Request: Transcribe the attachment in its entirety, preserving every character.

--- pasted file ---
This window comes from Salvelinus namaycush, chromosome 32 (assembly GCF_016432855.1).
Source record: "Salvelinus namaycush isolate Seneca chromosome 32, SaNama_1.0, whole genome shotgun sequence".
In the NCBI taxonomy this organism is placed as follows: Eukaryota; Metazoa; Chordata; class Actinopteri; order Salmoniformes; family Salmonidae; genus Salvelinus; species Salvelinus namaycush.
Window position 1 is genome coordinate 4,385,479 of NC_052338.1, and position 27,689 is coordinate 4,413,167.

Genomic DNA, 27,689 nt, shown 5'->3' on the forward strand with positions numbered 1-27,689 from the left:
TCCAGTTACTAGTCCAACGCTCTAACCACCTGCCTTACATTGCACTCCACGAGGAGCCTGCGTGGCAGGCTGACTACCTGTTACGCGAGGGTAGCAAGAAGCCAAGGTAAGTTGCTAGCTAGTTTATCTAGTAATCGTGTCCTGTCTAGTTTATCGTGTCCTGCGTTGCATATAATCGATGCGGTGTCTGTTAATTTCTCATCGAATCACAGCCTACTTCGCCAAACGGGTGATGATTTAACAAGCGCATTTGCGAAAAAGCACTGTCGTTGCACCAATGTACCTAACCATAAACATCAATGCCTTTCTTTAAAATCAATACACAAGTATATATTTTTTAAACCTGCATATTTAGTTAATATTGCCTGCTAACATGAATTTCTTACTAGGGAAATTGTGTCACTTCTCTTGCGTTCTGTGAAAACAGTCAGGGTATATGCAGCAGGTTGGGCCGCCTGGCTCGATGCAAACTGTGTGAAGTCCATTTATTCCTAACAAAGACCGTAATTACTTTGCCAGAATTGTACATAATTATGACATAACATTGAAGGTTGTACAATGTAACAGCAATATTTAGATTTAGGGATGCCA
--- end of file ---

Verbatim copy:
This window comes from Salvelinus namaycush, chromosome 32 (assembly GCF_016432855.1).
Source record: "Salvelinus namaycush isolate Seneca chromosome 32, SaNama_1.0, whole genome shotgun sequence".
In the NCBI taxonomy this organism is placed as follows: Eukaryota; Metazoa; Chordata; class Actinopteri; order Salmoniformes; family Salmonidae; genus Salvelinus; species Salvelinus namaycush.
Window position 1 is genome coordinate 4,385,479 of NC_052338.1, and position 27,689 is coordinate 4,413,167.

Genomic DNA, 27,689 nt, shown 5'->3' on the forward strand with positions numbered 1-27,689 from the left:
TCCAGTTACTAGTCCAACGCTCTAACCACCTGCCTTACATTGCACTCCACGAGGAGCCTGCGTGGCAGGCTGACTACCTGTTACGCGAGGGTAGCAAGAAGCCAAGGTAAGTTGCTAGCTAGTTTATCTAGTAATCGTGTCCTGTCTAGTTTATCGTGTCCTGCGTTGCATATAATCGATGCGGTGTCTGTTAATTTCTCATCGAATCACAGCCTACTTCGCCAAACGGGTGATGATTTAACAAGCGCATTTGCGAAAAAGCACTGTCGTTGCACCAATGTACCTAACCATAAACATCAATGCCTTTCTTTAAAATCAATACACAAGTATATATTTTTTAAACCTGCATATTTAGTTAATATTGCCTGCTAACATGAATTTCTTACTAGGGAAATTGTGTCACTTCTCTTGCGTTCTGTGAAAACAGTCAGGGTATATGCAGCAGGTTGGGCCGCCTGGCTCGATGCAAACTGTGTGAAGTCCATTTATTCCTAACAAAGACCGTAATTACTTTGCCAGAATTGTACATAATTATGACATAACATTGAAGGTTGTACAATGTAACAGCAATATTTAGATTTAGGGATGCCA